A 30-Year-Old Native American Trans Woman Was Killed After Meeting Up With A Man From A Dating App, Her Family Says. Almost Six Months Later, No One Has Been Arrested.

Family and friends of Acey Morrison say she took care of everyone around her, but they fear they won’t get accountability in her death.

Nearly everyone who knew Acey Morrison has a story about the impact she had on them: how she pushed them to be their best selves or helped out when they needed a hand. Morrison’s cousin, Casey Morton, moved into her Rapid City, South Dakota, apartment two years ago and found a counselor and confidant in Morrison. As a Native American trans woman, she was one of the few people in his life who could understand what it was like to be LGBTQ in a Republican-leaning state. “I get called ‘fag’ all the time because of how I identify myself — as a proud gay man and also Native American,” Morton told BuzzFeed News. “It’s so close-minded here.” 

When Morrison’s nephew, Dale Two Eagles, ran out of gas a few years ago, his aunt was the one who came to his rescue — even though she had a busy day of errands to run. Morrison’s childhood friend, Cheryse Hawkins, credits her with helping her get sober after she slipped into addiction in her early 20s. With Morrison’s encouragement, she completed her GED, enrolled in Job Corps, and received an associate’s degree in child development. Hawkins has now been sober for seven years, but after they fell out of touch, she never got the chance to say thank you. 

“I never got my moment to tell her, ‘Hey, I changed my life, and it was because of you.’” she told BuzzFeed News. “I find comfort knowing that now she knows — especially us being Native American and her going to the spirit world. I feel like she knows, but I wish I had the opportunity to tell her.”

Morrison, who had just turned 30 in July, was fatally shot in a Rapid City mobile home on Aug. 21, making her the 30th trans person to die violently in 2022. By the end of the calendar year, that total would increase to 38 — among the highest numbers on record since the Human Rights Campaign first began tracking violence against trans Americans in 2016. At least 29 of them were trans women of color. But in spite of the violence of Morrison’s death, it has not been declared a homicide, and no one has been arrested almost six months later. Her mother, Edelyn Catches, told BuzzFeed News that the man who shot Morrison described it as self-defense, which her family and friends dispute. The Pennington County sheriff’s office says the case remains under investigation and declined to answer questions from BuzzFeed News.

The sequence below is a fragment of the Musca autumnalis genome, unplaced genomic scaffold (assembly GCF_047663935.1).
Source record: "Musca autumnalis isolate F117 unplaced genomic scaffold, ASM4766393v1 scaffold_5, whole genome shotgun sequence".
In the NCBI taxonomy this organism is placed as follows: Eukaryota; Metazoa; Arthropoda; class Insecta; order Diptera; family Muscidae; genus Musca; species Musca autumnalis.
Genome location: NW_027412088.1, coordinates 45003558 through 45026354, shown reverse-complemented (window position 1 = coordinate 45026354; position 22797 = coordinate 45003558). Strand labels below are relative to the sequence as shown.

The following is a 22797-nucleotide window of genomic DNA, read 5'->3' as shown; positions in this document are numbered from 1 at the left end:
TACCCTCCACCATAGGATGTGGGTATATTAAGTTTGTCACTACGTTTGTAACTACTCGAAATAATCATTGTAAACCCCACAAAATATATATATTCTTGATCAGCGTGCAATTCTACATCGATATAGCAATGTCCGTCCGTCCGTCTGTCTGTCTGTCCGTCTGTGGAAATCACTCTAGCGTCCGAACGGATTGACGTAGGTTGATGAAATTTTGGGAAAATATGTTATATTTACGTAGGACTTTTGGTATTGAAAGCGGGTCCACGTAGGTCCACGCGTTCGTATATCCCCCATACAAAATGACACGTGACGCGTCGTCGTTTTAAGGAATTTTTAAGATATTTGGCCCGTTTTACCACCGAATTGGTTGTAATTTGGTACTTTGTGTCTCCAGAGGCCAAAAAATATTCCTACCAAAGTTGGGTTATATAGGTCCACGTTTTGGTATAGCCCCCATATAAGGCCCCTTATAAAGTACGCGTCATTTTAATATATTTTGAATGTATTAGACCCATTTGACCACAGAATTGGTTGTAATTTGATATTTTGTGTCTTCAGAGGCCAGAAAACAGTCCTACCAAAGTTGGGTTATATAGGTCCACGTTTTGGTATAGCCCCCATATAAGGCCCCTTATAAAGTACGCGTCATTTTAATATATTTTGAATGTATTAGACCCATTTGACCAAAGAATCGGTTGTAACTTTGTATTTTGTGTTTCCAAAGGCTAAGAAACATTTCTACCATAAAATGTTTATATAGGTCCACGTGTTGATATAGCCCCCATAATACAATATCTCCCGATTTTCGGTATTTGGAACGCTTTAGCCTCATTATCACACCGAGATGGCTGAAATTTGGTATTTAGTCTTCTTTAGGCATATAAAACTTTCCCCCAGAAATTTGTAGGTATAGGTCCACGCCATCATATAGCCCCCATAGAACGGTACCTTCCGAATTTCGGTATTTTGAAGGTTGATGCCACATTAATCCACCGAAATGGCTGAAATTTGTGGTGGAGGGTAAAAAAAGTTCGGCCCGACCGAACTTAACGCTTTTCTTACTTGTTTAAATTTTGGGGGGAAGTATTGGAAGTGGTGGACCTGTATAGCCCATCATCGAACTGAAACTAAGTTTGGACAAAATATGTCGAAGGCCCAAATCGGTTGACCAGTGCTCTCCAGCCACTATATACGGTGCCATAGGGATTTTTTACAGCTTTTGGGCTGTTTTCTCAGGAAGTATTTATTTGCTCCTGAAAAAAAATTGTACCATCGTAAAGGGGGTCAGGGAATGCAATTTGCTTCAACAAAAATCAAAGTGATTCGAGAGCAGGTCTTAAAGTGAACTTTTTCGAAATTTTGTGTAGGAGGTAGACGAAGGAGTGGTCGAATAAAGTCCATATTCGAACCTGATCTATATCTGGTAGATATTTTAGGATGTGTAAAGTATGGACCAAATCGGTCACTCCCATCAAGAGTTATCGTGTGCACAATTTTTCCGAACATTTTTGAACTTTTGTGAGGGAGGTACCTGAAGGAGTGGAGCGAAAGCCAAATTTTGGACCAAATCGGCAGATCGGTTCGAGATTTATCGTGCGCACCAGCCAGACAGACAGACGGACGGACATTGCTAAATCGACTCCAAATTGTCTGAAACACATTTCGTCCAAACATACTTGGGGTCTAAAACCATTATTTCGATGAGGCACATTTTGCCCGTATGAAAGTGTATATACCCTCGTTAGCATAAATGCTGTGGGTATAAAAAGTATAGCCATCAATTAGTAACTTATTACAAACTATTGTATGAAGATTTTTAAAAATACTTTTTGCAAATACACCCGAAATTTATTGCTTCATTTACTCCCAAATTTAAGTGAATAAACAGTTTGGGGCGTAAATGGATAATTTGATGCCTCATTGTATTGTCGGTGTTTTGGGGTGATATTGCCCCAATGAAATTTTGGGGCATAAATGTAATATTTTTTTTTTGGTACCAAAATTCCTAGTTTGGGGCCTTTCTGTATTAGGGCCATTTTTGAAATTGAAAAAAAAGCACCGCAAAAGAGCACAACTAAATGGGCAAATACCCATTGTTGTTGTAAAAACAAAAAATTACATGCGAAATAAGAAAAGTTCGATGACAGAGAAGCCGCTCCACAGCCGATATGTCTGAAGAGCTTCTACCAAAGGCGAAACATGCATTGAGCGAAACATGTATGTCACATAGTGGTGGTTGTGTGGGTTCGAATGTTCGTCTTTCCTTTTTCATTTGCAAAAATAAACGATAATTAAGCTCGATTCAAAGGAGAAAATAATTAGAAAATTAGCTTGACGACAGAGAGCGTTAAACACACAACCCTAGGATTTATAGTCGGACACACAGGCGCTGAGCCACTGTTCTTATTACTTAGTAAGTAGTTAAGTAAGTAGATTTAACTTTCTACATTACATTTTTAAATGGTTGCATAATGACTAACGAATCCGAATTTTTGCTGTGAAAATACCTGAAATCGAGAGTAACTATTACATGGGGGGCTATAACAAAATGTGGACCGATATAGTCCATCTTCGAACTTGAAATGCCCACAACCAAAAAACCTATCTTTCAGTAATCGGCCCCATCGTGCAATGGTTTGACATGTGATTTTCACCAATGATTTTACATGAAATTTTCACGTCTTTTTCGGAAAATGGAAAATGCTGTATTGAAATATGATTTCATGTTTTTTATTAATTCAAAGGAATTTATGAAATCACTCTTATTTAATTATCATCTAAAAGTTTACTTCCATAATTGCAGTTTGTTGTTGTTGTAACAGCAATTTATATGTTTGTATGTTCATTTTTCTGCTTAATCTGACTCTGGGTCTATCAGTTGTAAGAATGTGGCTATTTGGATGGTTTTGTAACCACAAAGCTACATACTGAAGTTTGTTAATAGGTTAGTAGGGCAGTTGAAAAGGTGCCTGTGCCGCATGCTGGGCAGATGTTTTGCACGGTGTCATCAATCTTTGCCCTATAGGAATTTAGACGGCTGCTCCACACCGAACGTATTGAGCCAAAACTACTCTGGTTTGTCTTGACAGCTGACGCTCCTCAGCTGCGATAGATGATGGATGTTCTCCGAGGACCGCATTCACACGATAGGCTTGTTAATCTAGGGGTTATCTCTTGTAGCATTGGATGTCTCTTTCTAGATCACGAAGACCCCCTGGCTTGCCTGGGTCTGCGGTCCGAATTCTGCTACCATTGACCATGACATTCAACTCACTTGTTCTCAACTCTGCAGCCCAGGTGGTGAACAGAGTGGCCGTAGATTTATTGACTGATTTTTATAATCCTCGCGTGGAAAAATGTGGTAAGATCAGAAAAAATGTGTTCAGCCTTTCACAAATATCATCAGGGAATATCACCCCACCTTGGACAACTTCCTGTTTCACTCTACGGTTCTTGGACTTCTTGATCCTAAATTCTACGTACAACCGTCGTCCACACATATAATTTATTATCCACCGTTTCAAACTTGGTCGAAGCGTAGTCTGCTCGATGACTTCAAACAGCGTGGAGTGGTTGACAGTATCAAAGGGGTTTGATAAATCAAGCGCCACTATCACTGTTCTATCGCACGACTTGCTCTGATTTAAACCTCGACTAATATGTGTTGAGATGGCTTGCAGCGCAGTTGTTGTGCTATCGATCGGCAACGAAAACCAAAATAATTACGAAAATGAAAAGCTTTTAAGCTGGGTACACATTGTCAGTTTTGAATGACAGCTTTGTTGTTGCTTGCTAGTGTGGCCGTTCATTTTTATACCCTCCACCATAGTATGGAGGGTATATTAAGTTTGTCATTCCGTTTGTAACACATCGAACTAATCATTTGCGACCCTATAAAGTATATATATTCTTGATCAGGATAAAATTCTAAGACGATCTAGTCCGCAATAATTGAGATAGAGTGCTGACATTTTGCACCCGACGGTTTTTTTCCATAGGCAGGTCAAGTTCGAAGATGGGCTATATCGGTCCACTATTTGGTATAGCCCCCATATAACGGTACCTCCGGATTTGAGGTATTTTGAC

“It’s just hard to accept it, to the point where all I want is justice. I want someone to pay for it.”

Morrison’s death is yet another example of the routine violence faced by Two-Spirit people — a term used by many Native communities to describe trans and gender nonconforming people — following several prominent killings in recent years: Jamie Lee Wounded Arrow in 2017, and Poe Black and Whispering Wind Bear Spirit in 2021. Wounded Arrow, who also lived in South Dakota, was fatally stabbed seven times by Joshua Rayvon LeClaire, who was sentenced to 65 years in prison after pleading guilty to the murder. And although in recent years there’s been increased awareness around missing and murdered Native American women, the killings of Two-Spirit people remain an invisible epidemic. Advocates said there’s almost no hard data validating how pervasive this brutality is, and they believe the deaths of Native trans and gender nonconforming people are widely undercounted. 

Family members and close friends worry that as in the cases of other Native people whose lives were taken too soon, no one will be held accountable for Morrison’s death. They are still adjusting to life without her. “Her being gone is taking a big toll on me,” Morton said. “It’s just hard to accept it, to the point where all I want is justice. I want someone to pay for it. I helped her get lowered into the ground, but it still hasn’t registered that she’s gone. Still to this day, I open up my phone and I snap her something. It hasn’t hit — that harsh reality that she’s not going to respond.”